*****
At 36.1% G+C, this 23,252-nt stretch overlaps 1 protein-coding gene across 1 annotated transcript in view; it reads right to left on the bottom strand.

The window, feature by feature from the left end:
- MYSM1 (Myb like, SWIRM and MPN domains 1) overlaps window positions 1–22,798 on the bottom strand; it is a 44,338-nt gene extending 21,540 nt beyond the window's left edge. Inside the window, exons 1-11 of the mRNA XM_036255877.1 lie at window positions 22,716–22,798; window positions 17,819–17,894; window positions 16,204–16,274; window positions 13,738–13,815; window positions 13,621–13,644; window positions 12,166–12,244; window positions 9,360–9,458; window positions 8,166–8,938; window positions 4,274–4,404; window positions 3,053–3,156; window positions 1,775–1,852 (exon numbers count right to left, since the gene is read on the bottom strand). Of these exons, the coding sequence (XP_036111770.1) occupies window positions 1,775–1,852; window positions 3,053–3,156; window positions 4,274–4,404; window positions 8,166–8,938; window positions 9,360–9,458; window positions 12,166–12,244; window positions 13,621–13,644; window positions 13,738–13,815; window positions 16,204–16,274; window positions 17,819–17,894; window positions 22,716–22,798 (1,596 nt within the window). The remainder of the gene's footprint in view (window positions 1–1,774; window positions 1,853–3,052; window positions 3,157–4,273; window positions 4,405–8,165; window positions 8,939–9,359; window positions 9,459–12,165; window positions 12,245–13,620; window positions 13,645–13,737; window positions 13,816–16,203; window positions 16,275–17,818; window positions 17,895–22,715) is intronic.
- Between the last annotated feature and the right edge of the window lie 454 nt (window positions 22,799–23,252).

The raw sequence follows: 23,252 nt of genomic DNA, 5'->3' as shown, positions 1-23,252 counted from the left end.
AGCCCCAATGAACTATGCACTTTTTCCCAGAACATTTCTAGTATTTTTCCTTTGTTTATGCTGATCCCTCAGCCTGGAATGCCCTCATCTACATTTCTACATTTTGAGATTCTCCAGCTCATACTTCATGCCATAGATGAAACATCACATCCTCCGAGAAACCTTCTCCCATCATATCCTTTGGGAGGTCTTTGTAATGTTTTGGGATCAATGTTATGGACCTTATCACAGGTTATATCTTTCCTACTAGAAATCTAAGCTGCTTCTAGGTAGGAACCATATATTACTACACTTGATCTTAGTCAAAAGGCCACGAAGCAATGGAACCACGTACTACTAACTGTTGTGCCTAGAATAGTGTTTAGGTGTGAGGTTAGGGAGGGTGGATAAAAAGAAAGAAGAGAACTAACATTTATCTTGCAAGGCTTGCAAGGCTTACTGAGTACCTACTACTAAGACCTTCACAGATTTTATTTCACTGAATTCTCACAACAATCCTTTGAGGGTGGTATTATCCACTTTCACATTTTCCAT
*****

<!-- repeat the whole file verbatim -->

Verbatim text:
At 36.1% G+C, this 23,252-nt stretch overlaps 1 protein-coding gene across 1 annotated transcript in view; it reads right to left on the bottom strand.

The window, feature by feature from the left end:
- MYSM1 (Myb like, SWIRM and MPN domains 1) overlaps window positions 1–22,798 on the bottom strand; it is a 44,338-nt gene extending 21,540 nt beyond the window's left edge. Inside the window, exons 1-11 of the mRNA XM_036255877.1 lie at window positions 22,716–22,798; window positions 17,819–17,894; window positions 16,204–16,274; window positions 13,738–13,815; window positions 13,621–13,644; window positions 12,166–12,244; window positions 9,360–9,458; window positions 8,166–8,938; window positions 4,274–4,404; window positions 3,053–3,156; window positions 1,775–1,852 (exon numbers count right to left, since the gene is read on the bottom strand). Of these exons, the coding sequence (XP_036111770.1) occupies window positions 1,775–1,852; window positions 3,053–3,156; window positions 4,274–4,404; window positions 8,166–8,938; window positions 9,360–9,458; window positions 12,166–12,244; window positions 13,621–13,644; window positions 13,738–13,815; window positions 16,204–16,274; window positions 17,819–17,894; window positions 22,716–22,798 (1,596 nt within the window). The remainder of the gene's footprint in view (window positions 1–1,774; window positions 1,853–3,052; window positions 3,157–4,273; window positions 4,405–8,165; window positions 8,939–9,359; window positions 9,459–12,165; window positions 12,245–13,620; window positions 13,645–13,737; window positions 13,816–16,203; window positions 16,275–17,818; window positions 17,895–22,715) is intronic.
- Between the last annotated feature and the right edge of the window lie 454 nt (window positions 22,799–23,252).

The raw sequence follows: 23,252 nt of genomic DNA, 5'->3' as shown, positions 1-23,252 counted from the left end.
AGCCCCAATGAACTATGCACTTTTTCCCAGAACATTTCTAGTATTTTTCCTTTGTTTATGCTGATCCCTCAGCCTGGAATGCCCTCATCTACATTTCTACATTTTGAGATTCTCCAGCTCATACTTCATGCCATAGATGAAACATCACATCCTCCGAGAAACCTTCTCCCATCATATCCTTTGGGAGGTCTTTGTAATGTTTTGGGATCAATGTTATGGACCTTATCACAGGTTATATCTTTCCTACTAGAAATCTAAGCTGCTTCTAGGTAGGAACCATATATTACTACACTTGATCTTAGTCAAAAGGCCACGAAGCAATGGAACCACGTACTACTAACTGTTGTGCCTAGAATAGTGTTTAGGTGTGAGGTTAGGGAGGGTGGATAAAAAGAAAGAAGAGAACTAACATTTATCTTGCAAGGCTTGCAAGGCTTACTGAGTACCTACTACTAAGACCTTCACAGATTTTATTTCACTGAATTCTCACAACAATCCTTTGAGGGTGGTATTATCCACTTTCACATTTTCCAT